This time of year, students throughout the country will be celebrating with their families and friends the completion of years of hard and intensive studies and research. Traditionally this celebration revolves around the Graduation Ceremony. The Graduation Ceremony is a rather a formal affair. The graduate or post-graduate student hires or purchases formal gowns and head wear. Sat among his peers, the student is summoned to the rostrum where he ascends the steps and is presented with the fruits of many years of hard work - the degree or postgraduate degree award. The presentation of the award is made to the student by the Vice Chancellor or one of the Vice Chancellor's proxies. After receiving his award, the student is more usually photographed in the paraphernalia with family and friends and retires to a hostelry or some other place of beer worship.
It's a hard-knock student life - isn't it?
University life is often portrayed in the press and media as one long extended self-indulgent piss-up and for some well-heeled students it is. Yet for increasing numbers of students, the day-to-day worries of debt and paying next years fees, means long hours working in low-paid part-time (and increasingly full-time) jobs.
What's often conveniently overlooked by the degree-holding hacks who churn out this type of headline-grabbing blather, whilst they characterise most students as alcohol-fuelled sybaritic wastrels on Chlamydia, they largely ignore the role they play - particularly those in the field of postgraduate research - in providing society and capitalism with the next generation of cutting edge research. This is the way, so the theory goes, by which British capitalism remains dynamic and one step ahead of the competition. Yet despite the negative press, an undergraduate degree is the necessary training ground on which the post graduate researcher learns his/her trade.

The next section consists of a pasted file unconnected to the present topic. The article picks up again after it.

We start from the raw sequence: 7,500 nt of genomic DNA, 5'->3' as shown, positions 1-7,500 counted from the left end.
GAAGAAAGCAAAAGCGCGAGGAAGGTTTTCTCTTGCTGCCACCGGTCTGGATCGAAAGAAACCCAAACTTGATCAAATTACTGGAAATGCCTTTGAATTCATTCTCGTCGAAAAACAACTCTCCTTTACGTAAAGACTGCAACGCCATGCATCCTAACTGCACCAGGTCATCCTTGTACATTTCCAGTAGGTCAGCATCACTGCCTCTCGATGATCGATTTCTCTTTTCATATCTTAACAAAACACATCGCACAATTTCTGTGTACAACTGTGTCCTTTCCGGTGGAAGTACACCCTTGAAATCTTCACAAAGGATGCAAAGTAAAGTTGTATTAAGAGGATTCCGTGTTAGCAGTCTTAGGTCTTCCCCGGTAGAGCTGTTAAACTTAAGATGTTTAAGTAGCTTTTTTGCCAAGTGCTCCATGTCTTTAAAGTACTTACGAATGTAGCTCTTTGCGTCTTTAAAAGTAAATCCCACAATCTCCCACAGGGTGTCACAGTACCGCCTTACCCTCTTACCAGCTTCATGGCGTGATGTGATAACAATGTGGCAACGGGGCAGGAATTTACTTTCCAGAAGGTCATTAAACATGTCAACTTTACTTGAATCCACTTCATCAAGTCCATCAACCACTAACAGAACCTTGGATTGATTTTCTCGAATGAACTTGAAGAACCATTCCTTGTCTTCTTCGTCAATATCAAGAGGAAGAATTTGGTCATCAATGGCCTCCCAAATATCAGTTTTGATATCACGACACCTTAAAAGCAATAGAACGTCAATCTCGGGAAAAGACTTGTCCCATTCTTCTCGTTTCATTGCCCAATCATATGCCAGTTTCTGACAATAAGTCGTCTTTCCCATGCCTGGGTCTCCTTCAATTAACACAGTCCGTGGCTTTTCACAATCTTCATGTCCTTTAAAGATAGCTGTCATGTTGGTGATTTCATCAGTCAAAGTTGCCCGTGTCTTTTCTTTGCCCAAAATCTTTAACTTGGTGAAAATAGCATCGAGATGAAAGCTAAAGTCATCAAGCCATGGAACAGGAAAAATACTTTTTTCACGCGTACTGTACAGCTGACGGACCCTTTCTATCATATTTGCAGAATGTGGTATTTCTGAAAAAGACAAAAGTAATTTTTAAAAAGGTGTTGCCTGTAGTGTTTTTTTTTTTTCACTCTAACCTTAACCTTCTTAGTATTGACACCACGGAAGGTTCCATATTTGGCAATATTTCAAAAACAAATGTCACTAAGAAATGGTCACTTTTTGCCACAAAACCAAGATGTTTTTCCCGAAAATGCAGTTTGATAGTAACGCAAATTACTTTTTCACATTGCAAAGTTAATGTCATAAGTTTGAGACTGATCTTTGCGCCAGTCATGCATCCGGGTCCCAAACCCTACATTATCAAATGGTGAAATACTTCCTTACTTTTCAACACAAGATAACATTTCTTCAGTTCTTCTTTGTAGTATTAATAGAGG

What's in a Degree?
There is a massive gulf between the three years of study as an undergraduate and that of a postgraduate. Studying for an undergraduate degree is a very social experience. In the main it consists of lectures, drinking, tutorials, drinking and lots of debate in the pub drinking, discussion, drinking and healthy argument over a few drinks. One of the bonuses in studying politics and history is that argument is encoded into the DNA of both disciplines particularly if the student happens to be an argumentative bastard! Studying for a degree imbues the individual with huge levels of confidence as well as knowledge. It's a very socialising and liberating experience. It's an opportunity that every young person should experience regardless of their ability to pay for a round.
The PhD is a different chap
What immediately hits the prospective postgraduate researcher on embarking on the PhD is the disjuncture between what went before and now. There is a very sudden realisation that you are pretty much on your own. Gone are the days of cooperative learning - the sharing of ideas after the lecture, the extensive conversations about what essay to write, how to write it, the collective worries about exams and what will be on the exam paper. In postgraduate world, the camaraderie of 'all being in it together' is about as prevalent as a cholera victim at a United Utilities conference on advanced water purification procedures. Not even the time-honoured institutional cushion of the resit exists in this fustian brave new world, ready to break the fall of the wayward student should she or he humanly err.
The socialising element that postgraduate researcher A. came to associate with work and study as an integral part of university life is almost surgically excised like a magniloquent goitre at a reunion of once-removed Burmese Pa Dong villagers. It's history. For post graduate researcher A. every piece of research involves many long hours of hard work, soul-searching, self-motivation and often large amounts of self-doubt as well as hugely increased levels of rancorous self-abuse. Libraries, become a second home as do archives. A book is constantly welded to your other hand. In fact you find books secreted in around your former place of residence in places that only forensic scientists would be remotely interested in. Yet slowly, piece by piece, as if by some sort of random act of a metaphysical omnipresence, the thesis begins to take shape. The initial research question is refined through endless hours of meetings with your supervisor whose initial enthusiasm dissipates faster than an Avon representative's smile in a weekend commune of post-Marxist identity-theft feminists. A battle ensues as you seek to retain a wider perspective of the research area, whilst the supervisor seeks to encourage the researcher to be more specific, focus more acutely on a discrete (and often obscure) subject in order to make the task in hand manageable.